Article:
The patients were randomly assigned to the neoadjuvant oxaliplatin-fluoropyrimidine chemotherapy group—receiving 6 weeks of chemotherapy preoperatively plus 18 weeks postoperatively—or to the control group, which received 24 weeks of chemotherapy postoperatively.
The primary outcome was residual disease or recurrence within 2 years. Secondary endpoints included surgical morbidity, histopathologic stage, regression grade, resection completeness, and cause-specific mortality.
Of the 699 patients who received chemotherapy before surgery, 606 (87%) completed treatment. Surgery was performed in 98.1% (686/699) of the patients who received neoadjuvant chemotherapy and in 99.2% (351/354) of the patients in the control group.
Preoperative chemo delivered safely
The study results indicated that 6 weeks of preoperative oxaliplatin-fluoropyrimidine chemotherapy could be delivered safely. In the neoadjuvant chemotherapy arm, 30 patients (4.3%) developed obstructive symptoms requiring expedited surgery. However, overall, fewer serious postoperative complications were reported with neoadjuvant chemotherapy than with the control therapy.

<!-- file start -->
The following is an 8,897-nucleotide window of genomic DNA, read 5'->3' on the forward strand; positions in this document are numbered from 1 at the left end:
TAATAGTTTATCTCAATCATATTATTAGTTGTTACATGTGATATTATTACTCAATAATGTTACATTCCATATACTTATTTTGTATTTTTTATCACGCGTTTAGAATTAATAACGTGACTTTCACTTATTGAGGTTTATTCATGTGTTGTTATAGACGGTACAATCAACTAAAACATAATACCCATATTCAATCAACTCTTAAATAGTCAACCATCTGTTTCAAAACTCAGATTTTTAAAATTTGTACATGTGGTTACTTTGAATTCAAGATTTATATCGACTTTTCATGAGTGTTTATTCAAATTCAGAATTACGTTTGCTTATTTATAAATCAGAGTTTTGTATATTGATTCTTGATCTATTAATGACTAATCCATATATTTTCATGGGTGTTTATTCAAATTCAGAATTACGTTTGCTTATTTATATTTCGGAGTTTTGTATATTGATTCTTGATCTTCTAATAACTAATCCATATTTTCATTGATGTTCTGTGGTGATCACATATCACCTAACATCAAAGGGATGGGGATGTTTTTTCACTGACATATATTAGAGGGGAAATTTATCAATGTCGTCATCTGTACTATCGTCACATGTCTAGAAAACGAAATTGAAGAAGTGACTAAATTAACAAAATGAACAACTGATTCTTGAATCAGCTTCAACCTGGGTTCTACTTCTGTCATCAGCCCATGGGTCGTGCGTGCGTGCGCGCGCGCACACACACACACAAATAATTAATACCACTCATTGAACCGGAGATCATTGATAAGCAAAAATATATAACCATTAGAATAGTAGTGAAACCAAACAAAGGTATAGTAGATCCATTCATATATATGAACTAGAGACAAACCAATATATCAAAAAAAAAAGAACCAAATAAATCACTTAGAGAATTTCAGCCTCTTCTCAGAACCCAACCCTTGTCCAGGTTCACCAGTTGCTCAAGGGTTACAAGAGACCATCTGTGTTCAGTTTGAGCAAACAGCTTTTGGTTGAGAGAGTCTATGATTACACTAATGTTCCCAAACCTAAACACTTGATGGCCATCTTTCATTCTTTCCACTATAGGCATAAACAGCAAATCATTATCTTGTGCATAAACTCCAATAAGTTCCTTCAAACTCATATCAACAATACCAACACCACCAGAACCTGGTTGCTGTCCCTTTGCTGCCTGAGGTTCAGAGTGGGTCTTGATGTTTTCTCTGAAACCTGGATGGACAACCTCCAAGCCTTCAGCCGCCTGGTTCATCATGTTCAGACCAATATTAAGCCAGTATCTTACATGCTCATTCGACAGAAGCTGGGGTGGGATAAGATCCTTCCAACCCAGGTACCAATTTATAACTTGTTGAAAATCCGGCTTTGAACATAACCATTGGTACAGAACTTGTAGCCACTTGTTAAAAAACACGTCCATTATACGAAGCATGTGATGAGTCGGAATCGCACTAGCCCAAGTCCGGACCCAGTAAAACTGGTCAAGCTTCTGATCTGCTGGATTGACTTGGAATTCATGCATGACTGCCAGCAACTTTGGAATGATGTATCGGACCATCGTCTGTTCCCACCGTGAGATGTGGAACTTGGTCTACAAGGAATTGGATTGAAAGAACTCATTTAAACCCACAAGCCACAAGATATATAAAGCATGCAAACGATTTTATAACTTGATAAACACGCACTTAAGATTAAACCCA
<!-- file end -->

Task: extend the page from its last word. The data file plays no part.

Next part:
Preoperative chemo met the primary outcome
The primary outcome was achieved. The rates of residual or recurrent disease within 2 years were 16.9% and 21.5% for the neoadjuvant chemotherapy and control groups, respectively.
Neoadjuvant chemotherapy produced “marked” tumor and node downstaging and histologic tumor regression, along with fewer incomplete resections.